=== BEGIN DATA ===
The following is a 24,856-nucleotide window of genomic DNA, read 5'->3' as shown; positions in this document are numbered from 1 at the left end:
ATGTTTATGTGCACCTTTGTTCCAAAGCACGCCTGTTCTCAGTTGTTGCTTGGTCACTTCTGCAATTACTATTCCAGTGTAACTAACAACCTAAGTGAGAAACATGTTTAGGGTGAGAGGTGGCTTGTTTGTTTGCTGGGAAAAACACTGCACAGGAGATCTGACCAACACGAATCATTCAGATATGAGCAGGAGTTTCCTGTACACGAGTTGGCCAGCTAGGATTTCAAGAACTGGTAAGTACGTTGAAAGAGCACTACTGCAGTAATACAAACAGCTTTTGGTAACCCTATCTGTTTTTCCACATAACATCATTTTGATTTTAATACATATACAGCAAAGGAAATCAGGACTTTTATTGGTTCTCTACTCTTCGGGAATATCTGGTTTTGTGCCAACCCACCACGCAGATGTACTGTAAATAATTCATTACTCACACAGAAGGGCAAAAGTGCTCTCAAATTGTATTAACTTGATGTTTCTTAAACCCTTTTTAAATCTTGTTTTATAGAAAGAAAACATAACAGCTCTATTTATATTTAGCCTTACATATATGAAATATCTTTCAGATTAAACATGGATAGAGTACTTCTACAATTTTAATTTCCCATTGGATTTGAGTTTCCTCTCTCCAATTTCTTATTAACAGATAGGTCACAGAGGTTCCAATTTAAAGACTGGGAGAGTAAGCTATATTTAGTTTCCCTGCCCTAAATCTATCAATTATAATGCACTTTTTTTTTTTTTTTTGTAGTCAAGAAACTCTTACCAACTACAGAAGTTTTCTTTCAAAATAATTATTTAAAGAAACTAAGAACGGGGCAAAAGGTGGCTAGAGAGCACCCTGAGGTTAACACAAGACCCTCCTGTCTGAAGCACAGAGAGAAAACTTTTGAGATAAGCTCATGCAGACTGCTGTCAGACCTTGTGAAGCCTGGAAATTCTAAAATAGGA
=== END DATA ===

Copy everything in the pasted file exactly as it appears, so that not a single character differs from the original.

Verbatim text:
The following is a 24,856-nucleotide window of genomic DNA, read 5'->3' as shown; positions in this document are numbered from 1 at the left end:
ATGTTTATGTGCACCTTTGTTCCAAAGCACGCCTGTTCTCAGTTGTTGCTTGGTCACTTCTGCAATTACTATTCCAGTGTAACTAACAACCTAAGTGAGAAACATGTTTAGGGTGAGAGGTGGCTTGTTTGTTTGCTGGGAAAAACACTGCACAGGAGATCTGACCAACACGAATCATTCAGATATGAGCAGGAGTTTCCTGTACACGAGTTGGCCAGCTAGGATTTCAAGAACTGGTAAGTACGTTGAAAGAGCACTACTGCAGTAATACAAACAGCTTTTGGTAACCCTATCTGTTTTTCCACATAACATCATTTTGATTTTAATACATATACAGCAAAGGAAATCAGGACTTTTATTGGTTCTCTACTCTTCGGGAATATCTGGTTTTGTGCCAACCCACCACGCAGATGTACTGTAAATAATTCATTACTCACACAGAAGGGCAAAAGTGCTCTCAAATTGTATTAACTTGATGTTTCTTAAACCCTTTTTAAATCTTGTTTTATAGAAAGAAAACATAACAGCTCTATTTATATTTAGCCTTACATATATGAAATATCTTTCAGATTAAACATGGATAGAGTACTTCTACAATTTTAATTTCCCATTGGATTTGAGTTTCCTCTCTCCAATTTCTTATTAACAGATAGGTCACAGAGGTTCCAATTTAAAGACTGGGAGAGTAAGCTATATTTAGTTTCCCTGCCCTAAATCTATCAATTATAATGCACTTTTTTTTTTTTTTTTGTAGTCAAGAAACTCTTACCAACTACAGAAGTTTTCTTTCAAAATAATTATTTAAAGAAACTAAGAACGGGGCAAAAGGTGGCTAGAGAGCACCCTGAGGTTAACACAAGACCCTCCTGTCTGAAGCACAGAGAGAAAACTTTTGAGATAAGCTCATGCAGACTGCTGTCAGACCTTGTGAAGCCTGGAAATTCTAAAATAGGA